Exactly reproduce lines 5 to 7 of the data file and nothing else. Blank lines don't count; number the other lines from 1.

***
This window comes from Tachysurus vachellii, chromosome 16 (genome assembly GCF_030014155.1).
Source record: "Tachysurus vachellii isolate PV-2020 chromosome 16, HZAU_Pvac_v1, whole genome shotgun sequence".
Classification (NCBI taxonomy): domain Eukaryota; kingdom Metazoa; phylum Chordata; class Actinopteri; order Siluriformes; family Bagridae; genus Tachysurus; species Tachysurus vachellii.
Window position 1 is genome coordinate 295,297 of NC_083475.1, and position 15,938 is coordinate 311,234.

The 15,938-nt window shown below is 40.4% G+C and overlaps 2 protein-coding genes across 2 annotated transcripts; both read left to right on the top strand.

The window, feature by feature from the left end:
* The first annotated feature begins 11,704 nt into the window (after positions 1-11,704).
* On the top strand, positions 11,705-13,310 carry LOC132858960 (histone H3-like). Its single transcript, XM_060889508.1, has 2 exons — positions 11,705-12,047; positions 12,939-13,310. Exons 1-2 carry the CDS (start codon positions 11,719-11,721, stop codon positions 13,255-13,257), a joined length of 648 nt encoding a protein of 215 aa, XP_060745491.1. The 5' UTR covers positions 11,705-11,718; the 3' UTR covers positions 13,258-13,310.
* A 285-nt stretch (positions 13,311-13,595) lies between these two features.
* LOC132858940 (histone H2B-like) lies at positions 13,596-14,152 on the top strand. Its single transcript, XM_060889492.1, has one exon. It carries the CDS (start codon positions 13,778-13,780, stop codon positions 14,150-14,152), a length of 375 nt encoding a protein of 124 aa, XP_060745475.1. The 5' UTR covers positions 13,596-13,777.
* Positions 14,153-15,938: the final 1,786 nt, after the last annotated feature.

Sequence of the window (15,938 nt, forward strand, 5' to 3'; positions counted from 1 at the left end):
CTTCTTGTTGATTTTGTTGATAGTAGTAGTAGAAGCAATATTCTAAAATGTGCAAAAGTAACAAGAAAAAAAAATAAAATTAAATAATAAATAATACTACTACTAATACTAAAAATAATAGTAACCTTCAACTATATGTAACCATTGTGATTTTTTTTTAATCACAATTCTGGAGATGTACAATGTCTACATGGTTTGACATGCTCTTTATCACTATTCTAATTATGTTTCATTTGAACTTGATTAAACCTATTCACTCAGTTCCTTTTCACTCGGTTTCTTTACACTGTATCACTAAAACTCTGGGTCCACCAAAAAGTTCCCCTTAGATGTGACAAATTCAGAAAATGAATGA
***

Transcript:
The 15,938-nt window shown below is 40.4% G+C and overlaps 2 protein-coding genes across 2 annotated transcripts; both read left to right on the top strand.

The window, feature by feature from the left end:
* The first annotated feature begins 11,704 nt into the window (after positions 1-11,704).